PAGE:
Review: Freedom’s Furies: How Isabel Paterson, Rose Wilder Lane, and Ayn Rand Found Liberty in an Age of Darkness

Freedom’s Furies: How Isabel Paterson, Rose Wilder Lane, and Ayn Rand Found Liberty in an Age of DarknessFreedom’s Furies: How Isabel Paterson, Rose Wilder Lane, and Ayn Rand Found Liberty in an Age of Darkness by Timothy Sandefur
My rating: 5 of 5 stars

This is a fantastic book. Sandefur does a masterful job of explaining the importance of these three remarkable women: Isabel Patterson, Rose Wilder Lane, and Ayn Rand. He takes their ideas seriously, pulls no punches but is also exceedingly fair and charitable in his accounting of their ideas, works, and personalities.

I knew vaguely that Patterson, Lane, and Rand knew each other, but I had no inkling of the depth of the connections between them: personal connections as well intellectual and ideological. All three wrote important and influential works in the mid-20th century. Though Rand is likely best-known today, Patterson and Lane were important voices for (economic, intellectual, and personal) liberty and freedom in a time when then were few such voices. Patterson is best known today for God of the Machine and her decade’s long column at the New York Herald Tribune; and Lane for her work The Discovery of Freedom: Man's Struggle Against Authority and the Little House series she wrote with her mother, Laura Ingalls Wilder. Though the three had important differences, together they provided a robust vision and defense of moral individualism and human freedom.

One of the most surprising things I learned is the role Sinclair Lewis played in the development of the work of all three writers. Sandefur explores how Lewis’ novels, as well as other works that formed what is called the “Revolt from the Village” literary movement provided by the inspiration and the foil for the novels of Patterson, Lane, and Rand. This movement challenged the conformity and oppressiveness of small town life, and arguably culminated in Lewis’ Main Street. Sandefur persuasively argues that Patterson, Lane, and Rand shared the concerns that works of the revolt focused on, but that they offered more optimistic and positive ways beyond what Lewis called the “village virus."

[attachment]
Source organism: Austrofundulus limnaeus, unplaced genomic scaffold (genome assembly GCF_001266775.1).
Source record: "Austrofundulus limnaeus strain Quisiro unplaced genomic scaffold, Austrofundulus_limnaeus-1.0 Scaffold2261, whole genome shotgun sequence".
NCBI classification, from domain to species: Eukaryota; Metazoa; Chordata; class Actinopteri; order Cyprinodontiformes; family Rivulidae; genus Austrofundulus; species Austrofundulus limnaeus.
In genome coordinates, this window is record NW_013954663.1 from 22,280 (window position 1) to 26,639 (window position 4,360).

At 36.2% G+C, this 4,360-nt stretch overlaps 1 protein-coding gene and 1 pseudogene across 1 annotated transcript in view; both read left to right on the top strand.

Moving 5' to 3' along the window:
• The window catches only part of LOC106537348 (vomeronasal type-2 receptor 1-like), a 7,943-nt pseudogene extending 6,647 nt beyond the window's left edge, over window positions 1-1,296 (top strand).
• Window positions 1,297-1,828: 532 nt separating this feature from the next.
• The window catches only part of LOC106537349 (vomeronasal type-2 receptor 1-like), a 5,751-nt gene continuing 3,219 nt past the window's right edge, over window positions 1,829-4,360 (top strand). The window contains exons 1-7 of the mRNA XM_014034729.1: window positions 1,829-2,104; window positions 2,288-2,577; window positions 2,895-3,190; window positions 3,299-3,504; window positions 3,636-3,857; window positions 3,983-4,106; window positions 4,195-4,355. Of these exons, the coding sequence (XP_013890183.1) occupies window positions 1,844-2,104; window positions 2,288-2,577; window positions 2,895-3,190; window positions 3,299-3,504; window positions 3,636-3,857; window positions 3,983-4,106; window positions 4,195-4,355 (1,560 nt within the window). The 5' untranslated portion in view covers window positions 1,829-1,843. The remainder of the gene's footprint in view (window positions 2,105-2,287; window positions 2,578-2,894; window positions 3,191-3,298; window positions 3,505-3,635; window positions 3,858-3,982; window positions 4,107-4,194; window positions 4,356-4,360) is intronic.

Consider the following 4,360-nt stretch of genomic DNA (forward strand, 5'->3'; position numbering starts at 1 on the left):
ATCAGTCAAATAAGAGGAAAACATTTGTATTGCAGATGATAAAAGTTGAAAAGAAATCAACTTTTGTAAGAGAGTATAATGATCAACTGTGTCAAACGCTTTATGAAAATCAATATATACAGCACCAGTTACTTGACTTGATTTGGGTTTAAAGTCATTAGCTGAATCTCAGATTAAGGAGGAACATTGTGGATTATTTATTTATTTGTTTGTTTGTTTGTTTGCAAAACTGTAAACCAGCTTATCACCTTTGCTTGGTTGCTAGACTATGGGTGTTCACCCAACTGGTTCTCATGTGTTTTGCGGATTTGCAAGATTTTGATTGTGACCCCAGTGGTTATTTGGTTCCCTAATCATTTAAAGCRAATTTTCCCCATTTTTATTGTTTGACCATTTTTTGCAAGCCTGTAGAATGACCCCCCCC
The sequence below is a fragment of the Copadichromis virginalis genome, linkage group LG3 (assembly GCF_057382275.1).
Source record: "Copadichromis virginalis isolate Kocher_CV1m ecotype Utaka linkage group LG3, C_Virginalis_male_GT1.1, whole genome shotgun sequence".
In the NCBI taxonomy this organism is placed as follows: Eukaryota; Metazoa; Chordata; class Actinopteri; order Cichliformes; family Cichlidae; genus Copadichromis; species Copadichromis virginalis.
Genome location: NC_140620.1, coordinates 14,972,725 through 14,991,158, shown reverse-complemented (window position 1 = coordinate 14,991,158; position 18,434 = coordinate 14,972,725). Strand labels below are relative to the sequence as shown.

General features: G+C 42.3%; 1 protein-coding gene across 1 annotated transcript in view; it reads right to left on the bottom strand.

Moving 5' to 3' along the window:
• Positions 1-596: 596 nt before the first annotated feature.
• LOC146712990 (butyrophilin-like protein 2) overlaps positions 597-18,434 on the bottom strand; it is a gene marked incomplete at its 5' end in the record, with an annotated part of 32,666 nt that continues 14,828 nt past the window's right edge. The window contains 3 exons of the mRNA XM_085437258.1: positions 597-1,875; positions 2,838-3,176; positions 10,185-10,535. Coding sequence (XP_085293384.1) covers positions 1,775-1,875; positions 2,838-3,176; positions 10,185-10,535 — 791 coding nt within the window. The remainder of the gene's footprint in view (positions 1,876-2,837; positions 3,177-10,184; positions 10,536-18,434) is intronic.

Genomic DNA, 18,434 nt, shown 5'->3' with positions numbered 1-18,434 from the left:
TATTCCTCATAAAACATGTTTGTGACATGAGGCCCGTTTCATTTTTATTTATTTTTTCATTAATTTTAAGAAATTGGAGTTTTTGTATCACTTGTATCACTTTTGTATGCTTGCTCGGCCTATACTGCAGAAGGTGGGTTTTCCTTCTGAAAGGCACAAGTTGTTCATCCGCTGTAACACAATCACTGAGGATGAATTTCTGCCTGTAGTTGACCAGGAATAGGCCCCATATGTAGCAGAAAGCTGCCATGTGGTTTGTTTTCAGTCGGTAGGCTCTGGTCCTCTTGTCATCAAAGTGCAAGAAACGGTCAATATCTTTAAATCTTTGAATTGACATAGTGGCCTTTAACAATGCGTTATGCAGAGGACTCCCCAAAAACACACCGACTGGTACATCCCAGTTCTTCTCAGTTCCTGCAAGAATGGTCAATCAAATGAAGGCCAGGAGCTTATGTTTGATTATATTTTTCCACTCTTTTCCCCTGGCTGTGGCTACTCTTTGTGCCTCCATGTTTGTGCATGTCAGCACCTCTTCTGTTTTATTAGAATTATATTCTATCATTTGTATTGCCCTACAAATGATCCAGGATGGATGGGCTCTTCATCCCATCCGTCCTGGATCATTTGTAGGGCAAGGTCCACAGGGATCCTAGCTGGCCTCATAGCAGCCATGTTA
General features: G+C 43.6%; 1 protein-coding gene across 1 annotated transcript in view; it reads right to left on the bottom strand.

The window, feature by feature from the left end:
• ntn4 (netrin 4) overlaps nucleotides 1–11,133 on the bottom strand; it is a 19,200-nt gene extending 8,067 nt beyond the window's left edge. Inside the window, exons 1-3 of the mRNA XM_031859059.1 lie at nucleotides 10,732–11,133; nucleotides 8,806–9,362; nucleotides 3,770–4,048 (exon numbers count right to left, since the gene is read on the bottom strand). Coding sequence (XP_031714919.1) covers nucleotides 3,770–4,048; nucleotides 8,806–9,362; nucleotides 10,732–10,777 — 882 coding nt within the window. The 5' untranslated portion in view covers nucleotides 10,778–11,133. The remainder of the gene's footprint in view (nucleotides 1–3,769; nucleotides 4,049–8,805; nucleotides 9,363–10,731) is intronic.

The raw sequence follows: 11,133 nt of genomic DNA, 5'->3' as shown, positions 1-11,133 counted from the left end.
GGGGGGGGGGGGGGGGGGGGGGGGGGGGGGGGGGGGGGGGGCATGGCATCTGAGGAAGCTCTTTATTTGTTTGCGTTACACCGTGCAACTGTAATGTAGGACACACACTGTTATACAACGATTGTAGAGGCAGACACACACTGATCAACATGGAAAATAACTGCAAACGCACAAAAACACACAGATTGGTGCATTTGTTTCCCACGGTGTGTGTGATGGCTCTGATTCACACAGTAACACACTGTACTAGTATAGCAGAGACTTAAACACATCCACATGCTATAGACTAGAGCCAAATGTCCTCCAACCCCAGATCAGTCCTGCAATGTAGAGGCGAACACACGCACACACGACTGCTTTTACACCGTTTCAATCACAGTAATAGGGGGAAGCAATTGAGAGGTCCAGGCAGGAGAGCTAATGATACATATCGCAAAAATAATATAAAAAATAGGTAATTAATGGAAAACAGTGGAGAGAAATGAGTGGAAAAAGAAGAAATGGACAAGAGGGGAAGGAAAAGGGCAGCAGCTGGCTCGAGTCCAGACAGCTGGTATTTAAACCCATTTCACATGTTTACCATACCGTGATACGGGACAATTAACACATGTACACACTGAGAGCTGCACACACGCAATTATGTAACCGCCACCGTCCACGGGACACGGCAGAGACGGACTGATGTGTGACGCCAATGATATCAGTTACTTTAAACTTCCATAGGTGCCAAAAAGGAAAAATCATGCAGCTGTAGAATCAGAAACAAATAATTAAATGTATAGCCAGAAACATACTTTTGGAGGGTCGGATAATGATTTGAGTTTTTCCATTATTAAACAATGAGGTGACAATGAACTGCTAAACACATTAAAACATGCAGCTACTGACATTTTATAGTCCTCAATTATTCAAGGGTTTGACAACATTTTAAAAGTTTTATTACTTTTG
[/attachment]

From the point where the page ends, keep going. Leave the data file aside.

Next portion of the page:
Sandefur’s book is a bit hard to categorize: it’s part biography, part literary criticism/analysis, part political history, and part intellectual history. How ever you categorize it, it’s a remarkable achievement and anyone with any interest in American history of the 20th century or the history of intellectual ideas should read this book. It should be a touchstone for any scholar thinking about the ideas of Patterson, Lane, or Rand.

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Monday, April 17, 2023

Review: Philosophy as a Way of Life: Spiritual Exercises from Socrates to Foucault

Philosophy as a Way of Life: Spiritual Exercises from Socrates to FoucaultPhilosophy as a Way of Life: Spiritual Exercises from Socrates to Foucault by Pierre Hadot
My rating: 3 of 5 stars

This collection of essays by Pierre Hadot was mixed. Hadot is clearly deeply knowledgeable about ancient and modern philosophy, history, and literature. He brings this knowledge to bear on his discussions of the purpose of philosophy. I certainly learned a lot reading it. However, I didn’t find his overall argument persuasive.

Hadot has two main goals. First is to argue that philosophy, in the ancient period in particular, was primarily meant as a way of life, a distinctive, all-encompassing approach to living. He claims that most of the written works we have capture more of what he calls philosophical discourse, and not philosophy itself. These discourses are meant to train one in the transformative methods of living that constitute what philosophy actually is.

This leads to the second goal: the idea that the philosophical schools consisted mainly of what he calls spiritual exercises. This is where I found myself most critical. Hadot never really clearly defines or describes what is meant by spiritual exercises. He gives several examples, but it’s not clear what makes something an exercise and what sort exercises spiritual exercises are. This makes several the essays too wide-ranging; the ill-defined concept is able to be stretched to nearly anything that suited Hadot’s purposes.

Another problem with Hadot’s discussion about the role of spiritual exercises in ancient philosophy is that nearly all his examples come from the Stoics. He also references Plato and Lucretius’s Epicureanism as well. But Hadot frequently claims that these exercises are part of all six of the major ancient schools. This would have been more convincing if had drawn more evidence from all the schools. If Hadot had just focused on the Stoics and kept his claims tied to them, it would have been far more persuasive.

The essays did tend to be repetitive as well; the overall thesis and purpose was pretty much established in the first essay. The rest of the essays do not add all that much to it.


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Wednesday, April 05, 2023

Review: The Quick Red Fox

The Quick Red Fox (Travis McGee #4)The Quick Red Fox by John D. MacDonald
My rating: 5 of 5 stars